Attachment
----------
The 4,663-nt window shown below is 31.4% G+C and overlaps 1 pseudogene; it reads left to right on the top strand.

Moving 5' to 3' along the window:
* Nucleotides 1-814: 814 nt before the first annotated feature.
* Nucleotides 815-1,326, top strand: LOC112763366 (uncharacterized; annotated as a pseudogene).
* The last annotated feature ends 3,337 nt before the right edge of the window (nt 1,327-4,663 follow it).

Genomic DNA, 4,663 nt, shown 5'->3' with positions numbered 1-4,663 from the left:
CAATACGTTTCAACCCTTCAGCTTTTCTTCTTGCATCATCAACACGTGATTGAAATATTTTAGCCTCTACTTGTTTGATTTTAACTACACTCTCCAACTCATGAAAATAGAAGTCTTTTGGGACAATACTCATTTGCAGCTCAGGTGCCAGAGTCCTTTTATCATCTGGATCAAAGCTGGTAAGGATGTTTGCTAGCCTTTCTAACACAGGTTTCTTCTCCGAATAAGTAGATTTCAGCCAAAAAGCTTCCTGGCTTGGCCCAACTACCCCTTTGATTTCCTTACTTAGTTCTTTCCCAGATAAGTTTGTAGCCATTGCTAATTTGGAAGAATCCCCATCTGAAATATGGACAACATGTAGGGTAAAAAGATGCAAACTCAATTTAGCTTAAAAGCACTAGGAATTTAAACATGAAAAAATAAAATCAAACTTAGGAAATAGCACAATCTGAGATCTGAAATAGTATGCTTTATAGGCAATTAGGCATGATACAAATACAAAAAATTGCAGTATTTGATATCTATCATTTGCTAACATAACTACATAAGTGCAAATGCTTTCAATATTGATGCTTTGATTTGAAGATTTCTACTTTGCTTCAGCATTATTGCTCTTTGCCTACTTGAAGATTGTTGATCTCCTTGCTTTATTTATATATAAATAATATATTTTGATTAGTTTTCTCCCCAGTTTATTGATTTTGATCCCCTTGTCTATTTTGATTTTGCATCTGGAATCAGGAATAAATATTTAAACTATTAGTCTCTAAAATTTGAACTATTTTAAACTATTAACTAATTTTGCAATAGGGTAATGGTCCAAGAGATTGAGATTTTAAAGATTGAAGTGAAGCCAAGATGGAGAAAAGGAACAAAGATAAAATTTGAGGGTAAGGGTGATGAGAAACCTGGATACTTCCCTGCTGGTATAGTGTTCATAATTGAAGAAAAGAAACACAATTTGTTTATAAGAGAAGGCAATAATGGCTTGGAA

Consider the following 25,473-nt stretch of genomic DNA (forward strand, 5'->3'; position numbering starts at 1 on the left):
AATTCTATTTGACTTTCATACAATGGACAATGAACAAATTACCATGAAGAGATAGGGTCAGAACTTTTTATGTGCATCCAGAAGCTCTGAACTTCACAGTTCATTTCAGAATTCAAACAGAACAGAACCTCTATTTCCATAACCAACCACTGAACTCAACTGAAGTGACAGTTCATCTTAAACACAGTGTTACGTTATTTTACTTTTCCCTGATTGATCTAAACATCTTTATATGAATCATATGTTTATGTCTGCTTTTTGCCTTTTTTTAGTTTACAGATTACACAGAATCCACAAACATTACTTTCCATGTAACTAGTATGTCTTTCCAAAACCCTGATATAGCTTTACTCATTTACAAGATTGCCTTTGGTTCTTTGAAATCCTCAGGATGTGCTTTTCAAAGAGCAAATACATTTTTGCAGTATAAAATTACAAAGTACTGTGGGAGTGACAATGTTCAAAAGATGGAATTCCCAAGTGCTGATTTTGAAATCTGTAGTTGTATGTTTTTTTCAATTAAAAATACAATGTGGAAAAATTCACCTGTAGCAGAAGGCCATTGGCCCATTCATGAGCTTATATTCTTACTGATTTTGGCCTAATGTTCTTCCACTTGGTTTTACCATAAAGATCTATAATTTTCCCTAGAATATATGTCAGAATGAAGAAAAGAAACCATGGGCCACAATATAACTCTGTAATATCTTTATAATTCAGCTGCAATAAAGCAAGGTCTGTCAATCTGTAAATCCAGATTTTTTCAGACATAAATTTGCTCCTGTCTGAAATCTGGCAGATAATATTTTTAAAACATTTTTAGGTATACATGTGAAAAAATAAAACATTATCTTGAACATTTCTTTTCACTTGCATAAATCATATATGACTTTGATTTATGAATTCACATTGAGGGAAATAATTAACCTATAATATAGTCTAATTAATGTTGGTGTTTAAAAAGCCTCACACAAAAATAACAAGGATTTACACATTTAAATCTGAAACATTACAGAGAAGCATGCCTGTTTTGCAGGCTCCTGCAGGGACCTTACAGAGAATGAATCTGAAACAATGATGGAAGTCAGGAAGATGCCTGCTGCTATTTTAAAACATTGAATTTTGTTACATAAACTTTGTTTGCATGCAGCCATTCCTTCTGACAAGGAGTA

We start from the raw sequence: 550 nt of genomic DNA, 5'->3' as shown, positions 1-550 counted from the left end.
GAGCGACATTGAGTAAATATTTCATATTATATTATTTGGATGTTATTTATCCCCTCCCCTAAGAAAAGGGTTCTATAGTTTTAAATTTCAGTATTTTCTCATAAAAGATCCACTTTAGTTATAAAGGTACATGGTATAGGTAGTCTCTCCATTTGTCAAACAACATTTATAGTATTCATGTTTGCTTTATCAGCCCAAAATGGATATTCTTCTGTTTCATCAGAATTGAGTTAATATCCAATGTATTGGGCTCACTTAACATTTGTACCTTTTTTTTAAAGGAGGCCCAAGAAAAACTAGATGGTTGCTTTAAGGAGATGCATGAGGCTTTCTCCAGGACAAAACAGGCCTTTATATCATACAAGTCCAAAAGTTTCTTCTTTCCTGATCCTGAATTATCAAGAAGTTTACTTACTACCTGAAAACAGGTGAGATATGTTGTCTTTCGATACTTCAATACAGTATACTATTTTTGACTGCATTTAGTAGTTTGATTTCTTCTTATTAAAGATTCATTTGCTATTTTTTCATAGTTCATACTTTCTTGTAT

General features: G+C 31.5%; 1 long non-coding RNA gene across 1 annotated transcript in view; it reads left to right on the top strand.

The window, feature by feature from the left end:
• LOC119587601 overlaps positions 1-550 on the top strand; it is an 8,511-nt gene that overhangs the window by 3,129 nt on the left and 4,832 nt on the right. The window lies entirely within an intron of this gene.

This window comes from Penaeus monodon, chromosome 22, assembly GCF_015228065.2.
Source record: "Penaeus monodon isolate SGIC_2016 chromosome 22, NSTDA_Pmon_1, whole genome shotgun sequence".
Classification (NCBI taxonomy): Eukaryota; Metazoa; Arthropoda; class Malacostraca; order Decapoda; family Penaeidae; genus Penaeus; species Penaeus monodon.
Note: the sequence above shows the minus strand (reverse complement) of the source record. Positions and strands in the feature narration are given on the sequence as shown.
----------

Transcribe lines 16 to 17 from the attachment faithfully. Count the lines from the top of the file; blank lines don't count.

Source record: "Penaeus monodon isolate SGIC_2016 chromosome 22, NSTDA_Pmon_1, whole genome shotgun sequence".
Classification (NCBI taxonomy): Eukaryota; Metazoa; Arthropoda; class Malacostraca; order Decapoda; family Penaeidae; genus Penaeus; species Penaeus monodon.